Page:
The MIT Mystery Hunt

A 2007 Account

— by Neuromancer

In the middle of my life’s journey, I recount for you the 2007 MIT Mystery Hunt (www.mit.edu/~puzzle), one of the largest annual puzzle events in the country. Each year, many talented teams descend on Boston to solve a 60-hour marathon of mind-numbing puzzles and find a coin hidden somewhere on the MIT campus. For those Krewe who have never visited MIT, it is a labyrinth of interconnected buildings, hallways, basements and sub-basements, which allow one to traverse almost the entire campus without setting a foot outside — a distinct advantage during January in Boston.

The experience was heightened this year by the knowledge that some of our teammates were going to be interviewed for the radio program This American Life. (The show aired Feb. 16 and is archived on the website www.thislife.org.)

All around, this was a most interesting year! Having helped solve or construct this mega-extravaganza for the past 17 years, I must say, never has the Hunt been so funny. The Evil Midnight Bombers What Bomb at Midnight, captained by Spelvin and including many Krewe, produced really divine or infernal results (your choice)! Spelvin introduced the Hunt in Lobby 7 of MIT as an infomercial persona, Michael Fauntleroy, hawking a way to win the Hunt in only five (!) puzzles by taking his course on being Really, Really Awesome. Little did we know that in signing on we were inadvertently giving our souls to M. F. Stopheles as the real theme of the Hunt was revealed to be . . . Evil!

Each round of the Hunt, exhorting us to learn Really, Really Evil skills, was crowned by a video highlighting the comedic talents of Spelvin, Foggy, Cazique, Slik, Wombat, and many others. I do hope these will be made available on the Web or otherwise — “How to Succeed at Law and Government by Being Really, Really Evil” was hilarious! Along the way we (team Palindrome, this year going by the moniker Dr. Awkward and led by Fuldu) had to solve a hundred or so extremely well-crafted puzzles of great variety. There were twists on traditional puzzle types as well as some original work using, among other things, M&M’s, Shakespearean insults, a jigsaw maze, and golf and flight simulators.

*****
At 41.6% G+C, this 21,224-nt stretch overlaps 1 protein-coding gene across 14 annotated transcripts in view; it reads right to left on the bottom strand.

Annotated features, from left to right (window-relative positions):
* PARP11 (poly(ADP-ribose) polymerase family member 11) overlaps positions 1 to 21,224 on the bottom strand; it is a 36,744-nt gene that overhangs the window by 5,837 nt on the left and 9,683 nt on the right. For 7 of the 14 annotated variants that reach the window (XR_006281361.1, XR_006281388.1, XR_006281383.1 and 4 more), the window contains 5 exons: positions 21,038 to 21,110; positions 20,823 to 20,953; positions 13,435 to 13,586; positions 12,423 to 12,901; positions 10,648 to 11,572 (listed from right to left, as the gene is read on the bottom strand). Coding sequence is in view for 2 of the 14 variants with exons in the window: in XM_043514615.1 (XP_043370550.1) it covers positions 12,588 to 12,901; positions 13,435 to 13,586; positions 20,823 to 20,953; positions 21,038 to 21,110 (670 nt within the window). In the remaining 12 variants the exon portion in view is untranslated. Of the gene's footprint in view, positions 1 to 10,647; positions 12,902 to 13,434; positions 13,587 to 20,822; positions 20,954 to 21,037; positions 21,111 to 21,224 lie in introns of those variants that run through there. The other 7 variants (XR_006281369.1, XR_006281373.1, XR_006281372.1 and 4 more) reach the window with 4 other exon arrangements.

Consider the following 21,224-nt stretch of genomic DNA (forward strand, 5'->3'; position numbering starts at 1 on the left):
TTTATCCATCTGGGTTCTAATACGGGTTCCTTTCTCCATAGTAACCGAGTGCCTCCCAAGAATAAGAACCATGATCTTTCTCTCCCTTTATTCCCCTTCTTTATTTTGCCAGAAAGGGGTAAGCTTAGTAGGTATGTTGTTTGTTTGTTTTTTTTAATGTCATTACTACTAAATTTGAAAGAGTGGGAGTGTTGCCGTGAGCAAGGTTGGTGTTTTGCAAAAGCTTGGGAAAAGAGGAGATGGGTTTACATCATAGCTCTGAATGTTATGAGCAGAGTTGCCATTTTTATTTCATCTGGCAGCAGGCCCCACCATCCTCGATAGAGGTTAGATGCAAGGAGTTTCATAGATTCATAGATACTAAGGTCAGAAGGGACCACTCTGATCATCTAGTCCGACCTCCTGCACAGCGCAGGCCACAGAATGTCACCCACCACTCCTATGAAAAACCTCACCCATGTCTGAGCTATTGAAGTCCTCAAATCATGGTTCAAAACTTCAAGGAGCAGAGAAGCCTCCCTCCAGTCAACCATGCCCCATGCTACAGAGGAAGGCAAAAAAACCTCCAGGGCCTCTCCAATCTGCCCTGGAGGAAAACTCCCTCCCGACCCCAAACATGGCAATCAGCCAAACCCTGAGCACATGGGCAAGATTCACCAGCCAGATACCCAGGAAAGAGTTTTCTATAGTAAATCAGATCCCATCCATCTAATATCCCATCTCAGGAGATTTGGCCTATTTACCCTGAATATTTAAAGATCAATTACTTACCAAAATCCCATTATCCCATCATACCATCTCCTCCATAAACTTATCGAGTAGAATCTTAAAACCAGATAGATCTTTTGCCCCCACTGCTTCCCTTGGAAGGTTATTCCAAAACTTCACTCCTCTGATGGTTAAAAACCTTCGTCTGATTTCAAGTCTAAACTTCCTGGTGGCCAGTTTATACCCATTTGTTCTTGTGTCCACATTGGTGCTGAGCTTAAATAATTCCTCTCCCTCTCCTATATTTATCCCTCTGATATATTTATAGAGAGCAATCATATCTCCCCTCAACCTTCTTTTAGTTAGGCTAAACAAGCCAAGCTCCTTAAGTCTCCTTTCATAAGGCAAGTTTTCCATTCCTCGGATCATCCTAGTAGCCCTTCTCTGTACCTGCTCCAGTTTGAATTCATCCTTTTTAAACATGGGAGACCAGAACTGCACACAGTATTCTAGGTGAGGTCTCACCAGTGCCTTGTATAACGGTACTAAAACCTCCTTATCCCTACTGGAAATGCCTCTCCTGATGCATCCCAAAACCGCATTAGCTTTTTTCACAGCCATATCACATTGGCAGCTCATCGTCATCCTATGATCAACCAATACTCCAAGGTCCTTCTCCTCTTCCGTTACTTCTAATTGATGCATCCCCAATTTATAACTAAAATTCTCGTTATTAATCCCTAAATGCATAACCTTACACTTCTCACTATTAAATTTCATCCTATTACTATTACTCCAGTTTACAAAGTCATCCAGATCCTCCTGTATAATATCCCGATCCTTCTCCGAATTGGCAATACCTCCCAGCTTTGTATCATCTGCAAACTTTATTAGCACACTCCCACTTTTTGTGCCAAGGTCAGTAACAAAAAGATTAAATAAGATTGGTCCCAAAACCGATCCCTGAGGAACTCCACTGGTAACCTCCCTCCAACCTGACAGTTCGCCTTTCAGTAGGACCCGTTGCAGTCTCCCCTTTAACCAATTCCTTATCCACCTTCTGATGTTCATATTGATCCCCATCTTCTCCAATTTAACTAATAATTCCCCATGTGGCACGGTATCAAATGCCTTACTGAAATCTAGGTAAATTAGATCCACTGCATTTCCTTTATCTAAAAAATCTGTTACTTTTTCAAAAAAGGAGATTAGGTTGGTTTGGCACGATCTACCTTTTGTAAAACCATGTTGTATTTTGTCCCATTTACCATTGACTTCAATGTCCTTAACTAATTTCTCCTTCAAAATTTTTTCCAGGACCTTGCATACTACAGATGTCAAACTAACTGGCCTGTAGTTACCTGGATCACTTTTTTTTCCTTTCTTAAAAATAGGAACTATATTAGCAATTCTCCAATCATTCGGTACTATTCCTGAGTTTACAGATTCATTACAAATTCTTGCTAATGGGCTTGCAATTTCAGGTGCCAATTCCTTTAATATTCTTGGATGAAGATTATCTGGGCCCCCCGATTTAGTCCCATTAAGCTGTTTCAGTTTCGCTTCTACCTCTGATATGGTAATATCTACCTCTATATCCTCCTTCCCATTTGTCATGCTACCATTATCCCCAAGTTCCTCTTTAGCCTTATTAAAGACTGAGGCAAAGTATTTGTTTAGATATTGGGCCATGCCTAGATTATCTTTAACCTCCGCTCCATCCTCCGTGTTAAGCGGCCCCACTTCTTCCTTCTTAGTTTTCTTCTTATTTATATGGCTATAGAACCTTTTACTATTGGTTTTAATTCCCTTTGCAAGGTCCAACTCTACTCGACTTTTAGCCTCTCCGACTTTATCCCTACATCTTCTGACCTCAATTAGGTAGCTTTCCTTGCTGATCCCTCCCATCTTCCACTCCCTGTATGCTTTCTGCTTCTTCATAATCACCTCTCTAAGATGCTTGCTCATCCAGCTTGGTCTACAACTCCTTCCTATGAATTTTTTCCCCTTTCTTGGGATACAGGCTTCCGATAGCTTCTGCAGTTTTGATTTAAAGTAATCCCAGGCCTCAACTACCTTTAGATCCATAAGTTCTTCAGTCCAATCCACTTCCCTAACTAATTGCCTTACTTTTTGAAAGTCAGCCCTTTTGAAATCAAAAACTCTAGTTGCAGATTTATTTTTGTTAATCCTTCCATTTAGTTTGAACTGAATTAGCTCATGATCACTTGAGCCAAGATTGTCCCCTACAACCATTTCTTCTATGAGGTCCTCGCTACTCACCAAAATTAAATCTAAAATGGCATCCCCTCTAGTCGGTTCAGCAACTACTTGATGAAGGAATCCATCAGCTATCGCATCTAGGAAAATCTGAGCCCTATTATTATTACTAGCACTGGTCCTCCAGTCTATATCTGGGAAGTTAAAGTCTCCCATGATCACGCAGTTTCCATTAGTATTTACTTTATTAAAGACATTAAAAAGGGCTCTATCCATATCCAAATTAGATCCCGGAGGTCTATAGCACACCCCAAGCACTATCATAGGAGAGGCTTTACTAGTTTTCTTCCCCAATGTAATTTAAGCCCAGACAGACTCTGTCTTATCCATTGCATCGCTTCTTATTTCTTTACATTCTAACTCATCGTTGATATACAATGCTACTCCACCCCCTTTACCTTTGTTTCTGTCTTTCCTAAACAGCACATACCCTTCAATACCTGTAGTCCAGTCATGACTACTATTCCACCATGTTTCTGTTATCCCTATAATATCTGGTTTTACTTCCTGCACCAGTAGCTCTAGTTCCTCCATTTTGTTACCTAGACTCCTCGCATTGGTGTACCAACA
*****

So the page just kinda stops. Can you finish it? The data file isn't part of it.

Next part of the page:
To add to the fun, we had to prove our evilness by attending various event puzzles based on the seven deadly sins. Imagine dragging yourself to a “Sloth” event at four in the morning, where you are forced to sit quietly in a warm room, with a softly playing lullaby, and listen for a word whispered one letter at a time over 10 or 15 minutes (zzzzzz — I have actually used the track to put my 11- month-old daughter to sleep). Or attending a “Pride” fashion show where you have to realize you’re actually playing a game of Mastermind based on the outfit color combinations! The inventiveness constructors show always amazes me.

One of my favorite things during any Hunt is the opportunity to run around the mazelike campus. Usually, a few of the puzzles require figuring out a path based on vague hints at obscure architecture or clever descriptions of landmarks. I must compliment the Bombers on putting their main run-around in the middle of the Hunt, allowing a maximum of enjoyment for the teams. I actually solved this one after the Hunt was finished and was very satisfied. Once we received our certificates of completion for our evil courses, everything went to Hell — including us. Through a tortuous convolution of several metapuzzle answers and the dismantling of said certificates, we managed to construct a “mystical snowball” which eventually had to pass a customs inspection from Hell. This earned team Palindrome the distinct pleasure of nailing the devil with a snowball in Hell. Dante would think we’re Really, Really Divine.

Some Other Resources

 
misc/mit_hunt.txt · Last modified: 2007/12/29 12:03 by kite
 
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